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The FPL Hurricane Sandy travel team leaves for home at the PSE&G staging site in Paramus, New Jersey on Nov. 12, 2012. Photo by Doug Murray/FPL

Coronavirus in Florida

FPL adds COVID-19 precautions to hurricane preparation plans

Those precautions could add some delays to storm response times.

A late June hurricane prep session for Florida Power & Light (FPL) employees will include several new restrictions to comply with social distancing and safety recommendations amid the COVID-19 outbreak.

The company plans to do a hurricane response dry run for more than 3,000 employees from June 22-26. This hurricane season, however, features an additional hurdle with the existence of the novel coronavirus. Storms require FPL employees to arrive on-site to help restore power to homes and neighborhoods. That can be difficult in an era of social distancing.

The company says it will require workers to undergo daily health screenings before doing on-site power restoration work.

FPL also typically sets up staging sites in the aftermath of a storm. Those sites offer food, showers and other amenities for crews working in difficult conditions. Those sites will now feature an altered layout to better facilitate social distancing.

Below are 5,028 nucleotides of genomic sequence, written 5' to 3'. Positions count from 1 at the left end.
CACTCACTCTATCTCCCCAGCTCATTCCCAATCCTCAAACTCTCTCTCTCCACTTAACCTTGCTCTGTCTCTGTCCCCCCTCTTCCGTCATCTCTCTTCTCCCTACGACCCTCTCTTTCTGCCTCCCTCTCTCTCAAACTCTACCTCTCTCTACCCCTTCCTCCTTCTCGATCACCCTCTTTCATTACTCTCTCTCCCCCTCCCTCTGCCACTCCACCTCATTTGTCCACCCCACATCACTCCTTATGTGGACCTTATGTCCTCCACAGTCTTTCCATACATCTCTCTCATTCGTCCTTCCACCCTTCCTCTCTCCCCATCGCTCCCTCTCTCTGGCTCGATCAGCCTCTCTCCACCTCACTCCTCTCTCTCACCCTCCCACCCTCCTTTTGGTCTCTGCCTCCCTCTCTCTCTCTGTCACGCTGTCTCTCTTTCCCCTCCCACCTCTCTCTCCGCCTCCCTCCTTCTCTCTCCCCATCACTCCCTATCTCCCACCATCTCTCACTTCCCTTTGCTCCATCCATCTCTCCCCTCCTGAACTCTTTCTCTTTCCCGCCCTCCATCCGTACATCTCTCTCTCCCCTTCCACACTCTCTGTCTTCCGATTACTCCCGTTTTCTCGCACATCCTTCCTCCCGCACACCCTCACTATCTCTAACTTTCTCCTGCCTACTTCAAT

“FPL and many of our customers have been through storms together, but this year is like no other,” FPL President and CEO Eric Silagy said.

“We face the real and daunting prospect of staring down something none of us has ever had to deal with: a hurricane and a pandemic at the same time. While the circumstances have changed, FPL’s steadfast commitment to restoring power safely and as quickly as possible has not.”

Crews will also be given masks, hand sanitizer and disinfectant tools. FPL will also work to ensure crews are traveling as little as possible.

The company did caution customers that these precautions may lead to some added delays in the event of a storm strike.

“FPL is asking customers for their patience if severe weather strikes during the pandemic,” a statement from the company reads. “FPL’s commitment to work around the clock to restore everyone’s power will not change, but it could take longer to do so under these extraordinary circumstances.”

The 2020 hurricane season began Monday.

Written By

Ryan Nicol covers news out of South Florida for Florida Politics. Ryan is a native Floridian who attended undergrad at Nova Southeastern University before moving on to law school at Florida State. After graduating with a law degree he moved into the news industry, working in TV News as a writer and producer, along with some freelance writing work. If you'd like to contact him, send an email to

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